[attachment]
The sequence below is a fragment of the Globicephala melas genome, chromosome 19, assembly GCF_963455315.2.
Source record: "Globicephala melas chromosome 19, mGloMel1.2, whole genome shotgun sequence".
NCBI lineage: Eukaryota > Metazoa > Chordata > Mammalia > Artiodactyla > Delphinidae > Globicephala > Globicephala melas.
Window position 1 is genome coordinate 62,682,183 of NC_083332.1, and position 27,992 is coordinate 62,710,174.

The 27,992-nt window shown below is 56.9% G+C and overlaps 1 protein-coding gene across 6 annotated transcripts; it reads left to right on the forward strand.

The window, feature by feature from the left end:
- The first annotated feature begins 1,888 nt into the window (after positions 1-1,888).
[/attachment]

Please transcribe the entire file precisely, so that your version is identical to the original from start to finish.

The sequence below is a fragment of the Globicephala melas genome, chromosome 19, assembly GCF_963455315.2.
Source record: "Globicephala melas chromosome 19, mGloMel1.2, whole genome shotgun sequence".
NCBI lineage: Eukaryota > Metazoa > Chordata > Mammalia > Artiodactyla > Delphinidae > Globicephala > Globicephala melas.
Window position 1 is genome coordinate 62,682,183 of NC_083332.1, and position 27,992 is coordinate 62,710,174.

The 27,992-nt window shown below is 56.9% G+C and overlaps 1 protein-coding gene across 6 annotated transcripts; it reads left to right on the forward strand.

The window, feature by feature from the left end:
- The first annotated feature begins 1,888 nt into the window (after positions 1-1,888).